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DOJ Invokes George Floyd Protests to Support Lawsuit Against California’s Pandemic Restrictions

WASHINGTON, DC - JUNE 08: Attorney General William Barr looks on as U.S. President Donald Trump makes remarks as he participates in a roundtable with law enforcement officials in the State Dining Room of the White House, June, 8, 2020 in Washington, DC.

The Department of Justice­ on Wednesday invoked protests over the killing of George Floyd to argue in court that California’s restrictions on in-person protests related to the coronavirus pandemic should be invalidated.

The DOJ’s argument is contained in an amicus brief that was filed in the U.S. Court of Appeals for the Ninth Circuit. The document was submitted to support a complaint filed by two California citizens, Ron Givens and Christine Bish, who were denied permits to stage protests against Democratic Gov. Gavin Newsom’s COVID-19 executive orders. The governor initially banned all public gatherings but later revised his orders to allow groups of either 100 people or 2- percent of an area’s maximum capacity, whichever is smaller.

Givens wished to hold a peaceful protest of the state’s pandemic-related delay in processing background checks for gun purchasers. Bish wanted to hold a peaceful protest encouraging the state to lift its pandemic-related restrictions.

Though the restrictions have been eased since the lawsuit was first filed, the DOJ argued that the case is not moot because both protests anticipate between 500 and 1,000 individuals.

The DOJ’s central argument was that California’s now-outdated initial ban on public gatherings was incorrectly evaluated by the lower court, which granted too much deference to government authority based on the public health crisis. However, the department also invoked recent protests over George Floyd’s death, asking the appellate court to remand the case back to the district court to review whether the new restrictions are only being enforced against some protests and not others.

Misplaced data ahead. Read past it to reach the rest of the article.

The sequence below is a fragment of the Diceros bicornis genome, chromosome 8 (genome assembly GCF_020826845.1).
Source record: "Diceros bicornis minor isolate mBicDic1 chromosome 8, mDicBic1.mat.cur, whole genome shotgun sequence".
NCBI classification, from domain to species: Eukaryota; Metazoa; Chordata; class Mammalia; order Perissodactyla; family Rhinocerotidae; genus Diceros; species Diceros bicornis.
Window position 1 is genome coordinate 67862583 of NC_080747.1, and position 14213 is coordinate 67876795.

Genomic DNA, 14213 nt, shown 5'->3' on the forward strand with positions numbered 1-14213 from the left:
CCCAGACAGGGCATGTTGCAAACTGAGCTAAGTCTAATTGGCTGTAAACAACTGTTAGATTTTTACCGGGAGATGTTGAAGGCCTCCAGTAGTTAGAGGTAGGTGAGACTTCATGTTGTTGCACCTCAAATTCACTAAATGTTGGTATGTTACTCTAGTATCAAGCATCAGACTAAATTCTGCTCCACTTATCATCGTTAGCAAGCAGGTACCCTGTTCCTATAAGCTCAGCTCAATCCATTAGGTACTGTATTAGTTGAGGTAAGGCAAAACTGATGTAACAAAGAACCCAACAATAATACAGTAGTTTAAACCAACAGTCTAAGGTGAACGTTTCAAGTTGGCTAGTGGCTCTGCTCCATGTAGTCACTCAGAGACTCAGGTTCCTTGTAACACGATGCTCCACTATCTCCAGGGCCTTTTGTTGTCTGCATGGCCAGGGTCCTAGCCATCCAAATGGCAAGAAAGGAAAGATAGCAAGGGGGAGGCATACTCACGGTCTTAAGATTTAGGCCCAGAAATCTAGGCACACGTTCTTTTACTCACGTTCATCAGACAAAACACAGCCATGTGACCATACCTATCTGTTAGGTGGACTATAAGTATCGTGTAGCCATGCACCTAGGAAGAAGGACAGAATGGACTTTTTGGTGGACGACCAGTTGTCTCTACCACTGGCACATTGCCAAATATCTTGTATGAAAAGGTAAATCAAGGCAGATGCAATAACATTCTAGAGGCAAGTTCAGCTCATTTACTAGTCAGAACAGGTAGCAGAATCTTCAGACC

“Finally, on remand, the court must consider whether the new guidelines are being enforced in a viewpoint-neutral way,” the brief stated.

Here’s more of the DOJ’s argument:

Our country’s response to George Floyd’s tragic killing has shown the importance of peaceful public protests to maintaining our civic fabric—and has highlighted the extreme nature of California’s earlier blanket protest ban. Over the past weeks, in California and across the country, hundreds and, in many cases, thousands of people have gathered to express outrage and demand justice. California’s political leaders have expressed support for such peaceful protests and, from all appearances, have not required them to adhere to the now operative 100-person limit. Going forward, it could raise First Amendment concerns if California were to hold other protests, such as those proposed by plaintiffs here, to a different standard.

The brief does not appear to address the fact that while Givens and Bish were both seeking government-issued permits to hold pre-planned demonstrations at particular locations, the protests sparked by Floyd’s killing were organic in nature and never appear to have sought government approval.

The brief was filed as part of Attorney General William Barr’s April 27, 2020 initiative directing the DOJ Civil Rights Division to review state and local policies to ensure that civil liberties are protected during the pandemic.

“Now more than ever, Americans are exercising their First Amendment right to peacefully protest, and this fundamental right must be upheld even during times of national emergency,” U.S. Attorney for the Eastern District of Michigan Matthew Schneider said in a statement on Wednesday. Schneider and Assistant Attorney General Eric Dreiband are overseeing the DOJ’s effort to monitor state and local policies relating to the -19 pandemic.

READ the full DOJ brief below:

DOJ California Amicus by Law&Crime on Scribd

[Photo by Doug Mills-Pool/Getty Images]

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Jerry Lambe is a journalist at Law&Crime. He is a graduate of Georgetown University and New York Law School and previously worked in financial securities compliance and Civil Rights employment law.